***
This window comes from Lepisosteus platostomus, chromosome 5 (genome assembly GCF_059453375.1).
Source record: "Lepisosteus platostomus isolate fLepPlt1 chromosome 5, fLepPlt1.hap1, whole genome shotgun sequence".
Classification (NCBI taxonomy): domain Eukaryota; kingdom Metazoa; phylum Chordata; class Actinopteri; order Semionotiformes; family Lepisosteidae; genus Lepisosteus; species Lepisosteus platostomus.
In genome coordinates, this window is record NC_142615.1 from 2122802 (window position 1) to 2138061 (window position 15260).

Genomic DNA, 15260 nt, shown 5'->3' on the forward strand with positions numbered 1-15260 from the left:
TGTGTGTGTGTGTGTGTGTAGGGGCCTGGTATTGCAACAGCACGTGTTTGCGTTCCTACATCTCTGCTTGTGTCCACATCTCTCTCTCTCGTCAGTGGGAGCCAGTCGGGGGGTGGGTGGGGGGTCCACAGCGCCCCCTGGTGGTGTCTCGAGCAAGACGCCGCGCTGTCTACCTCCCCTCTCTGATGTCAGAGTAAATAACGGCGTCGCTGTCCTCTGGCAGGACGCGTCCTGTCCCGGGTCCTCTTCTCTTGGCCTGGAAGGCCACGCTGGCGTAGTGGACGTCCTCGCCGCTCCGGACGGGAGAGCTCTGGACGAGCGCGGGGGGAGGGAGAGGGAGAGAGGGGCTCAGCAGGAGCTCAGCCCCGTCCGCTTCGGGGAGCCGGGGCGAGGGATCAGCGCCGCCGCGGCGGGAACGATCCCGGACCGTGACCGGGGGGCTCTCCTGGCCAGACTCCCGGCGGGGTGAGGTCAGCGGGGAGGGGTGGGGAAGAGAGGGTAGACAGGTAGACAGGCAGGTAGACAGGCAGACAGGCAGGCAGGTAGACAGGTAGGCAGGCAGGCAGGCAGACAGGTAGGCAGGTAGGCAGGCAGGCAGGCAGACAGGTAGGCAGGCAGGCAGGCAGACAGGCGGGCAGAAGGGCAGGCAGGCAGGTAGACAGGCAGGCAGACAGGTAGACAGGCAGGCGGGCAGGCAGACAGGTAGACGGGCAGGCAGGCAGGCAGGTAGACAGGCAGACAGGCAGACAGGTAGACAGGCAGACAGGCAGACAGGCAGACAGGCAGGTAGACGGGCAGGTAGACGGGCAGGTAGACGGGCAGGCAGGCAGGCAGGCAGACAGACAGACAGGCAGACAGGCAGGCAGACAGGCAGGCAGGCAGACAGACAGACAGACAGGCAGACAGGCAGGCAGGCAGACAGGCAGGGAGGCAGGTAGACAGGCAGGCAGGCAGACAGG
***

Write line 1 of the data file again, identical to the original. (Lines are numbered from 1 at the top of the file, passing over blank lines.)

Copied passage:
This window comes from Lepisosteus platostomus, chromosome 5 (genome assembly GCF_059453375.1).